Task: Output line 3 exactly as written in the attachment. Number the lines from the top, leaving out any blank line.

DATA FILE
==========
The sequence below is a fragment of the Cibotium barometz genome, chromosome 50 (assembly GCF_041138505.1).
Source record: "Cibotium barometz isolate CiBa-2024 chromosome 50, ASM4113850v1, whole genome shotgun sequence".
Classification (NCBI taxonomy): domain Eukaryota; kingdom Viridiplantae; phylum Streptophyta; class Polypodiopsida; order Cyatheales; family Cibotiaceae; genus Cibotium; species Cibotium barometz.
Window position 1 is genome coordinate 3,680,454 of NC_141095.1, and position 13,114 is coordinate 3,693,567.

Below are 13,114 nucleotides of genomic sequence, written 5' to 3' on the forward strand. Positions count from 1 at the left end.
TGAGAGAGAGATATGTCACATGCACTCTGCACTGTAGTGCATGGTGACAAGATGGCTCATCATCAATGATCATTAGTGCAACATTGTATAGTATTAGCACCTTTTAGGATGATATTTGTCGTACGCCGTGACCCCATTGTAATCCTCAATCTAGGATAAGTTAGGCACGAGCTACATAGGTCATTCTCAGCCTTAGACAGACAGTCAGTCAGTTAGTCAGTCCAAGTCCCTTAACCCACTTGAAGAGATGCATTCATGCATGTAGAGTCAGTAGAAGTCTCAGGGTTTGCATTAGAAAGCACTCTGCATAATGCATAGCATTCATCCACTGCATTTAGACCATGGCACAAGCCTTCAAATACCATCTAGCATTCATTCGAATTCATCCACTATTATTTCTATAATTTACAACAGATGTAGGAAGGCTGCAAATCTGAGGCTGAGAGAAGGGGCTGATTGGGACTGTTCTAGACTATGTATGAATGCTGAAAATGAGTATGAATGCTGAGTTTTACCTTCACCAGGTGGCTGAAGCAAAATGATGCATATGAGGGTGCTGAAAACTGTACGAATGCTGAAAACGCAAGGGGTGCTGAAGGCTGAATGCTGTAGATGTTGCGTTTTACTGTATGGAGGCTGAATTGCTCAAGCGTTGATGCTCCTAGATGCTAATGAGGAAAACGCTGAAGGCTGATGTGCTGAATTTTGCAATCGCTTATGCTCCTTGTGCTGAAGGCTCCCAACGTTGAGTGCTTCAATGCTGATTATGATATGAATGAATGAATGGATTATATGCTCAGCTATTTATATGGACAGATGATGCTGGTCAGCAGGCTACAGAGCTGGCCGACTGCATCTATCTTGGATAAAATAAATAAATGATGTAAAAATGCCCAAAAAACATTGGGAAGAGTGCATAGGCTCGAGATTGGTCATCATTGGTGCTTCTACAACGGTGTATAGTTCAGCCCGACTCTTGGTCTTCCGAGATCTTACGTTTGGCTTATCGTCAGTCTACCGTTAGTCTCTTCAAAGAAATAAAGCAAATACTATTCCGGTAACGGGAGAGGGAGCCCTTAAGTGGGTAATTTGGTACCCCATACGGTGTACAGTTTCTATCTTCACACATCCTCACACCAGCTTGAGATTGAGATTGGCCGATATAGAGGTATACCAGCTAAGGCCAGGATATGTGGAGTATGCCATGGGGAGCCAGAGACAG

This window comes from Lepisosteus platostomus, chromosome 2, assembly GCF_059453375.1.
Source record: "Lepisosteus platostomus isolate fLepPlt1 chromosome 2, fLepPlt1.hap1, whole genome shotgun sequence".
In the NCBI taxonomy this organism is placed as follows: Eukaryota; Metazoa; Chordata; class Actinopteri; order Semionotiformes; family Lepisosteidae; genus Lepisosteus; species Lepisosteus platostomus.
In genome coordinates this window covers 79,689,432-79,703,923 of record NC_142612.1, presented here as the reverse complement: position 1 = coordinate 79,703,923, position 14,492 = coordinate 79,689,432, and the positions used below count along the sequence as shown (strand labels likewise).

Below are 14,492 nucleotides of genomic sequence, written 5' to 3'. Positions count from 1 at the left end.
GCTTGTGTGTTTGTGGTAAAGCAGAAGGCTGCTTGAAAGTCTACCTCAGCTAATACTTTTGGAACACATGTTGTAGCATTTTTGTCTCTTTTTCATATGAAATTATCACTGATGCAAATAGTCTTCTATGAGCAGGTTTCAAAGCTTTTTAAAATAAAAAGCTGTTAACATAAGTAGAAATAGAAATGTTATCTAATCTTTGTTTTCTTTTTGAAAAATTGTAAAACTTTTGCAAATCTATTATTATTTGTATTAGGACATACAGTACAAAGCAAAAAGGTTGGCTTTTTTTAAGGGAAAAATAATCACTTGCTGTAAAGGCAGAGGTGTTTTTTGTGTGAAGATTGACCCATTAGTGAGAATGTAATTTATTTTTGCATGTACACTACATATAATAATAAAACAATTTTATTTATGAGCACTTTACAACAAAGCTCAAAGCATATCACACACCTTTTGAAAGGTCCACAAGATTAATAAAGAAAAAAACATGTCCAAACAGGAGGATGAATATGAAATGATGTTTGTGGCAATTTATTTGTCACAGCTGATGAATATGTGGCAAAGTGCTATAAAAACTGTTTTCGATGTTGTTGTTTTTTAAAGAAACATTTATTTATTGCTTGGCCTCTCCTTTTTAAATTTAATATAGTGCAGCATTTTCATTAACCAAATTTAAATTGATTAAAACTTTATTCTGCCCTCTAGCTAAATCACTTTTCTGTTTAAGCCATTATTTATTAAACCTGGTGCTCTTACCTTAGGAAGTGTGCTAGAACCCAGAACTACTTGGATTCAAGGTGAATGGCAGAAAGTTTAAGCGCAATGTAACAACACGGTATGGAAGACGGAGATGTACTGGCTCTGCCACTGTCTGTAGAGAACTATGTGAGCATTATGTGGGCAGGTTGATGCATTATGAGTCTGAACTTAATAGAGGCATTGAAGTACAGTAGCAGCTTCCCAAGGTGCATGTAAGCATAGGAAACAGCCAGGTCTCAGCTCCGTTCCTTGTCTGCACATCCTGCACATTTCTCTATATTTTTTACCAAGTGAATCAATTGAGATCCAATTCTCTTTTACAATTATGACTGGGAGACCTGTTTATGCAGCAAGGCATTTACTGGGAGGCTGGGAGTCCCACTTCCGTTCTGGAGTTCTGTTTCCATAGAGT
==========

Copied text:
Classification (NCBI taxonomy): domain Eukaryota; kingdom Viridiplantae; phylum Streptophyta; class Polypodiopsida; order Cyatheales; family Cibotiaceae; genus Cibotium; species Cibotium barometz.